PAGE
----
Among men, there are lots of lawyers, other white-collar employees and entrepreneurs.

READ ALSO: More men named ‘Hans’ than women in top German government roles

For women, white-collar occupations, teachers and lawyers top the list. There are 30 nurses, and 17 stay-at-home mums who want to become members of parliament. 

White, male and Michael… Could Saxony state premier Michael Kretschmer (CDU) be the archetypal German politician? Photo: picture alliance/dpa/dpa-Zentralbild | Sebastian Kahnert

In terms of numbers, students are far more strongly represented than all other professions: 386 are standing for election, which is more than six percent of all candidates.

The highest number of students, with 55 each, are active with the Greens and the satirical party Die Partei. They are followed by Volt (47 students), the Left (36) and the FDP (26). Both the CDU and the SPD are sending 14 students each into the race for parliament.

But the other side of the age spectrum is also well represented: 153 pensioners are running for the Bundestag.

Germans can’t wait for election to be over

Meanwhile, the majority of Germans are glad that the election campaign will end soon.

A few days before the vote, the vast majority of Germans – 89 percent – are “glad that the campaign period is now coming to an end”.

That’s according to a Civey survey of 2,502 respondents commissioned by Die Zeit.

It came as Federal Election Commissioner Georg Thiel called for people to vote.

A high voter turnout is essential for the democratic legitimacy of the new German Bundestag, he told the “Rheinische Post.”

Germans are getting tired of all this election malarky. Photo: picture alliance/dpa | Christoph Soeder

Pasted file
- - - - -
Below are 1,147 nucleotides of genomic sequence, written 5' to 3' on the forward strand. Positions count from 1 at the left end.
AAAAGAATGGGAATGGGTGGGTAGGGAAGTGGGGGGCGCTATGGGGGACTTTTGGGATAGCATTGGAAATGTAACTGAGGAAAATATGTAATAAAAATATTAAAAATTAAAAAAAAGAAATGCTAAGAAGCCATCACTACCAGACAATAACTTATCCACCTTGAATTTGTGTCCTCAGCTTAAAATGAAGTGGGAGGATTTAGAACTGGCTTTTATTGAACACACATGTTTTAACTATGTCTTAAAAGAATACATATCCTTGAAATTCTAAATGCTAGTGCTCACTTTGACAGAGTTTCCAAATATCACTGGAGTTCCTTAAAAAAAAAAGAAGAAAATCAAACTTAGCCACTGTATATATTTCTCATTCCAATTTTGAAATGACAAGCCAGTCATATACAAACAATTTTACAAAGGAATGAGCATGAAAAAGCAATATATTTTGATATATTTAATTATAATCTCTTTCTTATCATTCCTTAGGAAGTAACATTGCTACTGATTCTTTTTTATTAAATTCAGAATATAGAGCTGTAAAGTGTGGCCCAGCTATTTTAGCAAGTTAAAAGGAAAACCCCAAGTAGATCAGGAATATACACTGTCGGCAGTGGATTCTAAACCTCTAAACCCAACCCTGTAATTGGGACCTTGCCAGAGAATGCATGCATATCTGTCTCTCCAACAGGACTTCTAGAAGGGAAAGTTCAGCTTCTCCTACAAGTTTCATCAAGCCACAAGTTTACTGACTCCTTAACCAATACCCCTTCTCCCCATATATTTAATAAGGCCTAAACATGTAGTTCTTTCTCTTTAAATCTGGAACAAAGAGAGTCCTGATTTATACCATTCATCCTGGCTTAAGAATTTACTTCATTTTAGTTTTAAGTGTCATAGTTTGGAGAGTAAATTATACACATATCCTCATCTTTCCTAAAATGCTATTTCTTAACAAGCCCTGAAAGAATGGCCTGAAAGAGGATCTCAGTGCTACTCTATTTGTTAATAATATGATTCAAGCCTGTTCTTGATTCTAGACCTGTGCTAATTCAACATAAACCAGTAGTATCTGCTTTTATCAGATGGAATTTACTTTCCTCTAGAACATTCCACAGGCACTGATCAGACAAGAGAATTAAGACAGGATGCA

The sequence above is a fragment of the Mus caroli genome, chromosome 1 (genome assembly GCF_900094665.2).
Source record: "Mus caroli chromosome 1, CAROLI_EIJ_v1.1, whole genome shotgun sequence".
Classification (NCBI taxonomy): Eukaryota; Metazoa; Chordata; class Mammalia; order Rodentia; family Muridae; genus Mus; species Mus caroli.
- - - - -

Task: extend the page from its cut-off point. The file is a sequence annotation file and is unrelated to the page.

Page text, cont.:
“I therefore call on all eligible voters to stand up for our democracy and cast their vote in this year’s Bundestag election.”

He added that this was also the most important opportunity to “influence how Germany develops in the coming years”. Around 60.4 million citizens are eligible to vote; in 2017, the voter turnout was 76.2 percent. 

Knives out over a possible left-leaning coalition

A high profile industry leader has spoken out over his fears of a possible future red-red-green government – a coalition made up of the Social Democrats, Greens and the Left party. 

In this constellation, there is a danger that hundreds of thousands of jobs would be cut and industry would move away from Germany, said the president of the Employers’ Association Gesamtmetall, Stefan Wolf, in an interview with Handelsblatt.

“It’s about a directional election and the question of whether we get a government that stands up for the social market economy, entrepreneurship, for reforms, prosperity and jobs – or a government that wants more regulation and higher taxes,” said Wolf, who is also CEO of automotive supplier Elring-Klinger. He said he feared that business conditions would deteriorate further after the election – and said, “Red-red-green would be poison.”

There are many possible coalitions that could form after the election on Sunday and all depend on what happens on the day. However, there’s been a lot of speculation in recent days of a coalition of SPD, Greens and The Left or SPD, the Greens and the pro-business Free Democrats (FDP).

READ ALSO: What red socks have to do with the German election